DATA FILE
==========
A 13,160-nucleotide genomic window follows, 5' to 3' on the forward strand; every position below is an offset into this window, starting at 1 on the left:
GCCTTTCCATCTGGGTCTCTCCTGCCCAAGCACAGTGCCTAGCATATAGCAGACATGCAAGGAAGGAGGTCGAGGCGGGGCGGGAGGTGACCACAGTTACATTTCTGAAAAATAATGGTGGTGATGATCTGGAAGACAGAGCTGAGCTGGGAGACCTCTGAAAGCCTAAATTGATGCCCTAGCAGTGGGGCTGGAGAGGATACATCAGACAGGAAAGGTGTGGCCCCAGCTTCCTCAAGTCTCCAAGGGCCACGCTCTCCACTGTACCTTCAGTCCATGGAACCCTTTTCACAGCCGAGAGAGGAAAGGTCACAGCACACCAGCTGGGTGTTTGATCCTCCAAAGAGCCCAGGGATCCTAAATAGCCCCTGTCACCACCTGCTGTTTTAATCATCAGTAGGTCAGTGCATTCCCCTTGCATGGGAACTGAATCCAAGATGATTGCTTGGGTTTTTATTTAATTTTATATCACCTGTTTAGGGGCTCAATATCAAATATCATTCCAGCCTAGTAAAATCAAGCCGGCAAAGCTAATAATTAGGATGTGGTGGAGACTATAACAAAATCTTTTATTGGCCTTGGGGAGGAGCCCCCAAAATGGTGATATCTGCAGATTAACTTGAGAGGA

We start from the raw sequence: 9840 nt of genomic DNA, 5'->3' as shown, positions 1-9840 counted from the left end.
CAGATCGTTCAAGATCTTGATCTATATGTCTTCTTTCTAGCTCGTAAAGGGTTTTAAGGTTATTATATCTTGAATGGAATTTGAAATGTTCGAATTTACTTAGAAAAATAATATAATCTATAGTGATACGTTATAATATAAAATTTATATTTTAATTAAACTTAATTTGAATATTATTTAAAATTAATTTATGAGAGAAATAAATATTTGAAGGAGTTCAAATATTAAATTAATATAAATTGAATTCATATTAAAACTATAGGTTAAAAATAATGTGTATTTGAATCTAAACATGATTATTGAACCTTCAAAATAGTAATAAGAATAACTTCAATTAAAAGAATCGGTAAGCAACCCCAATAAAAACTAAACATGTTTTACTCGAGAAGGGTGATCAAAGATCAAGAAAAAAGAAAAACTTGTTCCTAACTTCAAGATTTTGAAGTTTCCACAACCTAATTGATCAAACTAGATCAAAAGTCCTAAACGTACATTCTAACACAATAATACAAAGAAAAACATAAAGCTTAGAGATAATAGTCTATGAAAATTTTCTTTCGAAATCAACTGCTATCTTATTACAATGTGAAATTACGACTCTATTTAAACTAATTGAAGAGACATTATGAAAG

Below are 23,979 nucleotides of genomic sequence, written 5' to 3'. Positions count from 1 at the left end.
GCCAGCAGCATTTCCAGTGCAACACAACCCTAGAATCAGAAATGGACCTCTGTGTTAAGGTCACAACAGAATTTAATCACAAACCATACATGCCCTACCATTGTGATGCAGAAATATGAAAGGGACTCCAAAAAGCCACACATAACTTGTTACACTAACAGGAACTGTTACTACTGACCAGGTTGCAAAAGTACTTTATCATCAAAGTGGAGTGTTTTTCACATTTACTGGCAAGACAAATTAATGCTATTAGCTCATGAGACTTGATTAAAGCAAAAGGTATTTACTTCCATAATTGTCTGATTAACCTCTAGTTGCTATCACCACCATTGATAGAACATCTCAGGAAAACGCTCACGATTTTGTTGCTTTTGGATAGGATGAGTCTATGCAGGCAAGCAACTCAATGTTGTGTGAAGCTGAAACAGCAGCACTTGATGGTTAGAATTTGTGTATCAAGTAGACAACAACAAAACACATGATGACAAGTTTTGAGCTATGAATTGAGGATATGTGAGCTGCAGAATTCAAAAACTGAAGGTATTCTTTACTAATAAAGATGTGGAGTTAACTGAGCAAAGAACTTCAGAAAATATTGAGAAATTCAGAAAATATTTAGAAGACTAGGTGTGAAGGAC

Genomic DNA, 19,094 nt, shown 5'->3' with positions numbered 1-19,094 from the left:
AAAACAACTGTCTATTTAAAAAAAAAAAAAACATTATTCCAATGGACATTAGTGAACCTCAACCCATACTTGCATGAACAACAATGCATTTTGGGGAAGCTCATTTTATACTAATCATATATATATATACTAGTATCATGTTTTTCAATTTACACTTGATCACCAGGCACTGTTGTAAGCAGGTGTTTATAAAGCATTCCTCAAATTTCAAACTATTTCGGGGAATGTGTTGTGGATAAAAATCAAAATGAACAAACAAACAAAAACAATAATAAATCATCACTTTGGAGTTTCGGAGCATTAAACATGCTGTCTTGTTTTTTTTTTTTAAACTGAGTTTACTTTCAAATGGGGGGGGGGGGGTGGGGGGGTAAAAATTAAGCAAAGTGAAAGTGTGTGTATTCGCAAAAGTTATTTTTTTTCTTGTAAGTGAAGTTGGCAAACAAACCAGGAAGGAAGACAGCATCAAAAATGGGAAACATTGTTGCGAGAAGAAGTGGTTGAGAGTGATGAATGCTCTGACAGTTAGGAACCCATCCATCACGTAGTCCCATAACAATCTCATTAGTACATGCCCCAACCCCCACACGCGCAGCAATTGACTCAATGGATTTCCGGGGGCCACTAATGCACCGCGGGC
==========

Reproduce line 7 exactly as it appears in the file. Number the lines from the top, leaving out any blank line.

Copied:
Genomic DNA, 19,094 nt, shown 5'->3' with positions numbered 1-19,094 from the left: